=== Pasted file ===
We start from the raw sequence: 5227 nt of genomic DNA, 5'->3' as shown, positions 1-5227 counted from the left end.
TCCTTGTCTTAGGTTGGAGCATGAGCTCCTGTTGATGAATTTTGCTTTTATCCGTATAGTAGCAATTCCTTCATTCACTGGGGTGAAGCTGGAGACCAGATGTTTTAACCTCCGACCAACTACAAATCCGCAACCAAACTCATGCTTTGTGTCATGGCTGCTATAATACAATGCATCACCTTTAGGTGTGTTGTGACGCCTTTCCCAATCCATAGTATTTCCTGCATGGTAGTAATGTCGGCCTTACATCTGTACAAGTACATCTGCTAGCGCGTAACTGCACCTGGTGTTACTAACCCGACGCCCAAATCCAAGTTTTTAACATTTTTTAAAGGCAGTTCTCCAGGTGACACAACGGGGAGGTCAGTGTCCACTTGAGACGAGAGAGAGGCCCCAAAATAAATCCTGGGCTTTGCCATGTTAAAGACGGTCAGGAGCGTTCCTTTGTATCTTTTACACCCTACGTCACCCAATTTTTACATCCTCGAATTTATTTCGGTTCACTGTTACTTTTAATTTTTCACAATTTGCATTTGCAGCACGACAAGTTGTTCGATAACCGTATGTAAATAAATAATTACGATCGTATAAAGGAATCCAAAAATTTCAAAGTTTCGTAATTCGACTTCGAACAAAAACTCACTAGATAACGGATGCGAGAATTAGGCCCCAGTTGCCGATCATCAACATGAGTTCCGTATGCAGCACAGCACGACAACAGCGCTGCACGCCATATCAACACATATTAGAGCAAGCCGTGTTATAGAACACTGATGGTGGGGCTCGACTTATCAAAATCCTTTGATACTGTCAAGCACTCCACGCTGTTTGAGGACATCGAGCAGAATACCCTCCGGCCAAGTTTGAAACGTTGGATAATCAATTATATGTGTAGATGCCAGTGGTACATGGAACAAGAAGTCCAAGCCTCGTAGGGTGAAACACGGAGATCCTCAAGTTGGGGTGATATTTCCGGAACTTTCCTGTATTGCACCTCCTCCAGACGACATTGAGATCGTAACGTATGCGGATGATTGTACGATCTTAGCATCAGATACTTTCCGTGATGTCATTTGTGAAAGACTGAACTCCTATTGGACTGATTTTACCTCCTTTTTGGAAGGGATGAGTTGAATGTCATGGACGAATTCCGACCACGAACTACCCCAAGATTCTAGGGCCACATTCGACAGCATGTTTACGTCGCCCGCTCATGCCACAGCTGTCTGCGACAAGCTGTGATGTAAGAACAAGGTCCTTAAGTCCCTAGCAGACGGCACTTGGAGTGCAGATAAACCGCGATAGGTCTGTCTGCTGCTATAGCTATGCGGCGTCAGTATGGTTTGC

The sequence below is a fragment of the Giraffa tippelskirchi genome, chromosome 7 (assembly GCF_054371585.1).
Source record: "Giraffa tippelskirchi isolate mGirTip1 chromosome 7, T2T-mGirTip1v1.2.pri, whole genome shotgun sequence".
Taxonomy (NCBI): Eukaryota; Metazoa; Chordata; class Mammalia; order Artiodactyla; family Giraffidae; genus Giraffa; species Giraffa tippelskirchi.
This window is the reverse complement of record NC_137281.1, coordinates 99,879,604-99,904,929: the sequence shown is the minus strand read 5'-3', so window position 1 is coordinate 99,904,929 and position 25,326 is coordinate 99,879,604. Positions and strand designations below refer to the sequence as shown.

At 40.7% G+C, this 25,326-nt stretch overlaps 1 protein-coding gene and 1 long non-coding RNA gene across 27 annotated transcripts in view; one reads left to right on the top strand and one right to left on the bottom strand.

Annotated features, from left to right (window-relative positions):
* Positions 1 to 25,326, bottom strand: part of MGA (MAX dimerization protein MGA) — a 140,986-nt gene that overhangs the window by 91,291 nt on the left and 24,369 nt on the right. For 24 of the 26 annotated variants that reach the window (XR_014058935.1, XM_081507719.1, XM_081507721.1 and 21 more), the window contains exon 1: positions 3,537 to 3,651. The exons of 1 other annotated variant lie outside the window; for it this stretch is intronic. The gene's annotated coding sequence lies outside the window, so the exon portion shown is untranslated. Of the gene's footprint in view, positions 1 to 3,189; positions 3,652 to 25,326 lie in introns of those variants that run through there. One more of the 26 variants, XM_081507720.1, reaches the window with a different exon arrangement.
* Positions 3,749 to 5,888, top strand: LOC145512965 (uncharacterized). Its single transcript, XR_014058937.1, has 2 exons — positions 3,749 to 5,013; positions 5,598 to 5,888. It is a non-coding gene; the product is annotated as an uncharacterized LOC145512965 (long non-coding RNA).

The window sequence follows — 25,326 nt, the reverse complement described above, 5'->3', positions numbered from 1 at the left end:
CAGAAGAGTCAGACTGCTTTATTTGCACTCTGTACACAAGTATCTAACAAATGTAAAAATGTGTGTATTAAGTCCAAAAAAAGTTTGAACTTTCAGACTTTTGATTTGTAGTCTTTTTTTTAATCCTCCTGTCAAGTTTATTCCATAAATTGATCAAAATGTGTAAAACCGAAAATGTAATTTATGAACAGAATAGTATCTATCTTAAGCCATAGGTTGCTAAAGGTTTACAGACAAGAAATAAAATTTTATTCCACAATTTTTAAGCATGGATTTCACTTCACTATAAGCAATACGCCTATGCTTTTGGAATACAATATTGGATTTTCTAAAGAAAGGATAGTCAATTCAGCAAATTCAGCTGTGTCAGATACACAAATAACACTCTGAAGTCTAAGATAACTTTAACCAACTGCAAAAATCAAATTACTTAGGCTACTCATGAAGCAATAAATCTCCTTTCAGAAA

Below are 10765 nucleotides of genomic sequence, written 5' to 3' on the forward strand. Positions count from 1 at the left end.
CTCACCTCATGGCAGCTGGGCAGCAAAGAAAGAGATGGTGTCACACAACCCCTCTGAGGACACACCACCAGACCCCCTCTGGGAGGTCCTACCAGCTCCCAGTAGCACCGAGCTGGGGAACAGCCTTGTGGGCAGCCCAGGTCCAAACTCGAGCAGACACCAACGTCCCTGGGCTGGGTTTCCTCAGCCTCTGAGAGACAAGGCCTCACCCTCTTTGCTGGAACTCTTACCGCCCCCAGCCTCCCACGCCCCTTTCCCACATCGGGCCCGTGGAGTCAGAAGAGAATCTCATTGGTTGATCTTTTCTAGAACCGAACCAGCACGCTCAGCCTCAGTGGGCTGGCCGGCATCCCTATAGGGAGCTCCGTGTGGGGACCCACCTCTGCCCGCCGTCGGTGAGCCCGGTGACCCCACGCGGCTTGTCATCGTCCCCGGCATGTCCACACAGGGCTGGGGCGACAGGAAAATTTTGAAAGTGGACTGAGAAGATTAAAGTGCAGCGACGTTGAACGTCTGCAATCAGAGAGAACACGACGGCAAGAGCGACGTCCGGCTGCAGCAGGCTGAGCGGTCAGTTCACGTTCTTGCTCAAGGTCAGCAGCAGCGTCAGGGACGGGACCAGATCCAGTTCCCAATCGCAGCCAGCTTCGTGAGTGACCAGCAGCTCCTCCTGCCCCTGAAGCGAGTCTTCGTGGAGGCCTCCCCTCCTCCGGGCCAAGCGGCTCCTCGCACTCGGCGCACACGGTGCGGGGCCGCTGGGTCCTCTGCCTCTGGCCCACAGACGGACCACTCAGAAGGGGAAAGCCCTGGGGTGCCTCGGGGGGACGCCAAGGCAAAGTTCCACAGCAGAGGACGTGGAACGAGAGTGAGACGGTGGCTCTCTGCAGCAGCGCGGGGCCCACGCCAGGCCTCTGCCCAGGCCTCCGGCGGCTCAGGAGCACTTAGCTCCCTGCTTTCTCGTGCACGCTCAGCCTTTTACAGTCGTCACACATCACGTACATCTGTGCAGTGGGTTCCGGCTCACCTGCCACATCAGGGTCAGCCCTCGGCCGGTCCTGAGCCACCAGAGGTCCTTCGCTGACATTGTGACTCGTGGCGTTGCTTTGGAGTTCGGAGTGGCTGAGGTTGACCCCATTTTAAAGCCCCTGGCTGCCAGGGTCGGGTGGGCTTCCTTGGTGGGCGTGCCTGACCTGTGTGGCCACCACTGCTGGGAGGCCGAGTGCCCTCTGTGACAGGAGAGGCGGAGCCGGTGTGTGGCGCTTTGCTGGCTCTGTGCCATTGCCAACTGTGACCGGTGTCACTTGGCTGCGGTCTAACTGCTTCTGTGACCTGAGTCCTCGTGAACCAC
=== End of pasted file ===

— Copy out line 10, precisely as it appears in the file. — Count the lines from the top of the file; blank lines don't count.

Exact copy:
* Positions 3,749 to 5,888, top strand: LOC145512965 (uncharacterized). Its single transcript, XR_014058937.1, has 2 exons — positions 3,749 to 5,013; positions 5,598 to 5,888. It is a non-coding gene; the product is annotated as an uncharacterized LOC145512965 (long non-coding RNA).